Section 1.45Q-3 of the proposed regulations includes rules for establishing secure geological storage of qualified CO. The proposed regulations require compliance with the EPA’s UIC regulations, which determine the type of well permit required for injecting into the subsurface: Class II for most EOR projects, and Class VI for disposal not in connection with EOR. If taxpayers are disposing of qualified CO without use in an EOR project, they also must comply with Subpart RR of the EPA’s GHGR regulations, which requires an EPA-approved monitoring reporting and verification (MRV) plan. Taxpayers that use the qualified CO in an EOR project and thereby store the qualified CO have two options: (i) compliance with Subpart RR of the GHGR regulations and getting an EPA-approved MRV plan; or (ii) compliance with Subpart UU of the GHGR regulations, which does not require an EPA-approved MRV plan, and compliance with the CAS/ANSI ISO 27916:19.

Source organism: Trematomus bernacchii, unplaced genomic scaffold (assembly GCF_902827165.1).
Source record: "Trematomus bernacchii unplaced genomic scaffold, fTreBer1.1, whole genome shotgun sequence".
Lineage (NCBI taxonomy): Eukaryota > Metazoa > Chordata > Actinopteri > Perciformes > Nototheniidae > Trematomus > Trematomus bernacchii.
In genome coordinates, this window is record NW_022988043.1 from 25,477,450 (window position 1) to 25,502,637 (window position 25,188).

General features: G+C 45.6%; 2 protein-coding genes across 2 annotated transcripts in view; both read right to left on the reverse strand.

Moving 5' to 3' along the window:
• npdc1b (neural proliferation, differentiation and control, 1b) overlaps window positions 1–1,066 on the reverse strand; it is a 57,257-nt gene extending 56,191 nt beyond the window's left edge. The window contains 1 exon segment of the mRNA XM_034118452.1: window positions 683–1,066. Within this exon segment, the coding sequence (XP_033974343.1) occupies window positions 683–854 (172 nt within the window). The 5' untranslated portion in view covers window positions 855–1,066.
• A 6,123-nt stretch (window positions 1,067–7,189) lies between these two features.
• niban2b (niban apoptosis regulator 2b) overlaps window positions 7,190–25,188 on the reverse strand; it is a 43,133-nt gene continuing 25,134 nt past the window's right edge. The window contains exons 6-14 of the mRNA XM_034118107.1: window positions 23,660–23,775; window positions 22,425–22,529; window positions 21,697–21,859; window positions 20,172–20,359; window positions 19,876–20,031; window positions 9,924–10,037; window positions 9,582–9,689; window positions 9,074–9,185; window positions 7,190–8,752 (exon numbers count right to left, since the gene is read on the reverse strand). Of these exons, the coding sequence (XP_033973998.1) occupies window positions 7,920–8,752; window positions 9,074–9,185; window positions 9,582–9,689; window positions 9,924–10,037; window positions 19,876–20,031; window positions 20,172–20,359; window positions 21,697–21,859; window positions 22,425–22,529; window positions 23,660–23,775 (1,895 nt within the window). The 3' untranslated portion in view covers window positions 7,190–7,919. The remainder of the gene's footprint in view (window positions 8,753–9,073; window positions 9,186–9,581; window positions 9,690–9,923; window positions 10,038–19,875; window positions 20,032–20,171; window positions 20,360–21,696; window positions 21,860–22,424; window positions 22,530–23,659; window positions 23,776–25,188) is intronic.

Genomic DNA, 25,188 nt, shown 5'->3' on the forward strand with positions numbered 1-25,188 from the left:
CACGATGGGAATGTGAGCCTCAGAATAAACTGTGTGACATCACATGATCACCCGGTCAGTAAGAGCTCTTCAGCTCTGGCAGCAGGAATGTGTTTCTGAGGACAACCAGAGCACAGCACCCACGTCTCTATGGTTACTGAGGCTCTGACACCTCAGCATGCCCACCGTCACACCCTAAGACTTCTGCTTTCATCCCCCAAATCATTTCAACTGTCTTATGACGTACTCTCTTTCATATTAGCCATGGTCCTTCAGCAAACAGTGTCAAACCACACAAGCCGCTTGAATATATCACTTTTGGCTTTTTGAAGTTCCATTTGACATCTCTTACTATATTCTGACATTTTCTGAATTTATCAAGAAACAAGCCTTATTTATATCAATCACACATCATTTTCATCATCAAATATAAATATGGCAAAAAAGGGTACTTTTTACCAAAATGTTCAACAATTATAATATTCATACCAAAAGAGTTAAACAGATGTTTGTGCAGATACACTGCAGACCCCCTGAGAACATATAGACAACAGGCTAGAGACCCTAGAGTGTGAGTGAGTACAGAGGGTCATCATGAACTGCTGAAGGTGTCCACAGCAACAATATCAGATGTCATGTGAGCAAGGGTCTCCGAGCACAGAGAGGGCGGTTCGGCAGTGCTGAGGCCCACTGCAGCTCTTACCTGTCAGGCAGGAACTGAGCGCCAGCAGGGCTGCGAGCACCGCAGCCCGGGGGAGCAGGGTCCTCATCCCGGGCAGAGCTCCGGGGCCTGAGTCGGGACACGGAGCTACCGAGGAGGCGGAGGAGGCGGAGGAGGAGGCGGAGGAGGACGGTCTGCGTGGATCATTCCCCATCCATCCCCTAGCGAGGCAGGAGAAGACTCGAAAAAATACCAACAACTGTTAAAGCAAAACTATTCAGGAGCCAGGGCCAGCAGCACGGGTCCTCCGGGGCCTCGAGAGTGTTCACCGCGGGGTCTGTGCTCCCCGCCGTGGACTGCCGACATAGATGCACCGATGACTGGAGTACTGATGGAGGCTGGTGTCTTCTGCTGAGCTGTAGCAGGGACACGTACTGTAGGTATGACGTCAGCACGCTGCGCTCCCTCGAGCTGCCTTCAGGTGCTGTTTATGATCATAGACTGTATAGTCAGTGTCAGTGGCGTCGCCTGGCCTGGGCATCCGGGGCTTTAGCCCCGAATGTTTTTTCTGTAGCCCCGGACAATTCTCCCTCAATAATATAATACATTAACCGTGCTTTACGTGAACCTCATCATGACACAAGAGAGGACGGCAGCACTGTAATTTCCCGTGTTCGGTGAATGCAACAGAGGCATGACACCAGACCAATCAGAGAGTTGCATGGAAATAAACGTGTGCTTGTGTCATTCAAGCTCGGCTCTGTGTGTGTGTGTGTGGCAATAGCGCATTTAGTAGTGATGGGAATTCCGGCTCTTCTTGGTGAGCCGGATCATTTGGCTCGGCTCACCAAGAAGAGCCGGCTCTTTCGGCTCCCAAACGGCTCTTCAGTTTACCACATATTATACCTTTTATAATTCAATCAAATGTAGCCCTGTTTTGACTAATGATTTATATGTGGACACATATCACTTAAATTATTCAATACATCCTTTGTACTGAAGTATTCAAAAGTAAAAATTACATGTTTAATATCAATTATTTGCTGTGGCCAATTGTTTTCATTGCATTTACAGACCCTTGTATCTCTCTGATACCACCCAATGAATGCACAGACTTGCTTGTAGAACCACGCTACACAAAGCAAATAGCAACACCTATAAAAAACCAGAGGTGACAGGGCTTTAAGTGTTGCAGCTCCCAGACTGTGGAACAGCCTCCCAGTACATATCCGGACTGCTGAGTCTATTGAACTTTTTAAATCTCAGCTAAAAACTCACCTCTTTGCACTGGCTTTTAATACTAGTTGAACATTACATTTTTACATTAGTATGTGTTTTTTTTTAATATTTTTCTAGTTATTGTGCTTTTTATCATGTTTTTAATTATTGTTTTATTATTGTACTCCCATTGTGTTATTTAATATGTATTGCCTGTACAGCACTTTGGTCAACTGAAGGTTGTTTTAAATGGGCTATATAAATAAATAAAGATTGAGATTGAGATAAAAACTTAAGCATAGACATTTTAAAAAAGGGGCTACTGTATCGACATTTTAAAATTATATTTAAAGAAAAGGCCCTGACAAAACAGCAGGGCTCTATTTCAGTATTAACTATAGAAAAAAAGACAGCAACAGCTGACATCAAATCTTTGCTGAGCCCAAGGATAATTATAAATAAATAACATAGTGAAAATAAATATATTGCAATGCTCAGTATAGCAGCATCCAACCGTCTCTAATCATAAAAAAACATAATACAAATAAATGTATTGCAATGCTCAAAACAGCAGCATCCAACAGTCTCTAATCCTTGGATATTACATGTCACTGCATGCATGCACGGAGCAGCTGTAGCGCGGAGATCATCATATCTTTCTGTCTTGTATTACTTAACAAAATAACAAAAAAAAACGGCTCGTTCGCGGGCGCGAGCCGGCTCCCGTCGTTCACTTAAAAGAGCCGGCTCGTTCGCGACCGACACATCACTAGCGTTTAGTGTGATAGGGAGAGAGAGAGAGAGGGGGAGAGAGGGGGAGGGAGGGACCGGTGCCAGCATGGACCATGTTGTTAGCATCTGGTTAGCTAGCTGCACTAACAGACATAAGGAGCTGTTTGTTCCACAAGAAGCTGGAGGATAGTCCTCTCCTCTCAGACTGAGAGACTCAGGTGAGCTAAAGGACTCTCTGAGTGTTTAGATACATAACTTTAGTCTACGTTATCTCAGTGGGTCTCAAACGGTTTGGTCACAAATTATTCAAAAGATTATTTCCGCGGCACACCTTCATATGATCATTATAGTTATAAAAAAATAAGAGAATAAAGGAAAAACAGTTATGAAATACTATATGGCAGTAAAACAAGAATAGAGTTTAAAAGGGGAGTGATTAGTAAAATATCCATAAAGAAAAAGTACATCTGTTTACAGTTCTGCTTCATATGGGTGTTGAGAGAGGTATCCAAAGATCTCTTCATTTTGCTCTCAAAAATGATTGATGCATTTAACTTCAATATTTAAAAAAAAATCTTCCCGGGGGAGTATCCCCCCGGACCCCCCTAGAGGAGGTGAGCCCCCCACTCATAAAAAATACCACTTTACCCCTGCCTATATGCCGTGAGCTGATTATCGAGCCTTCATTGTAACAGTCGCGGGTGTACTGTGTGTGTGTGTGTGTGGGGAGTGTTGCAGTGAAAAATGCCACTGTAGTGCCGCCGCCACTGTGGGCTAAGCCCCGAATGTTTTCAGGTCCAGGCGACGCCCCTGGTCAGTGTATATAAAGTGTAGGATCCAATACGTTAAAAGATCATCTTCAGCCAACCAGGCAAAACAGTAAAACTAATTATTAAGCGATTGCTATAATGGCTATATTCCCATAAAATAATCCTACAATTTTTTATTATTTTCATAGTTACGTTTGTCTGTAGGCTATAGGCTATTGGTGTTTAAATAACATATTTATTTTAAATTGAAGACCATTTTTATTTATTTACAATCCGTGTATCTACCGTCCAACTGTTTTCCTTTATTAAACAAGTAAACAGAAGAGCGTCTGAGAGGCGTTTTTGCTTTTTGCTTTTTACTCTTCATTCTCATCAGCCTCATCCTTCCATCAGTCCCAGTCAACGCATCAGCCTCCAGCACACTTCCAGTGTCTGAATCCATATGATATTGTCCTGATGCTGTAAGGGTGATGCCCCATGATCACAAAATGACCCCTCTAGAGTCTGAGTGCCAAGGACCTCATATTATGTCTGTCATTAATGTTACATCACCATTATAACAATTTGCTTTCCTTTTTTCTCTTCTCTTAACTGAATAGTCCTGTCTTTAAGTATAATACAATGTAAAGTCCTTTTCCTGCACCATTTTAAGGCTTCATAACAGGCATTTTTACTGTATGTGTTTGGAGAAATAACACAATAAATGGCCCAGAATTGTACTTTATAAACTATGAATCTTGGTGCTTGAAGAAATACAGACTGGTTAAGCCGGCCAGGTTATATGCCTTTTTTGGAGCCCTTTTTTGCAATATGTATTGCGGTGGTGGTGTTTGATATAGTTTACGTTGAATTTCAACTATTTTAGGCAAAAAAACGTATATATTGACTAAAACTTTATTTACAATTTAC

Taxpayers must report and certify the amount of qualified CO disposed of in secure geological storage on Form 8893. Taxpayers that comply with Subpart RR of the GHGR regulations can self-certify the amount of qualified CO disposed of in secure geological storage. Taxpayers opting to comply with Subpart UU of the GHGR regulations and CAS/ANSI ISO 27916:19 must obtain from a qualified independent engineer or geologist annual certifications of their documentation, computations, and monitoring and containment assurance. Although some comments argued for adopting state standards on secure geological storage, the proposed regulations reject this suggestion on the ground that incorporating multiple state standards would be difficult to administer.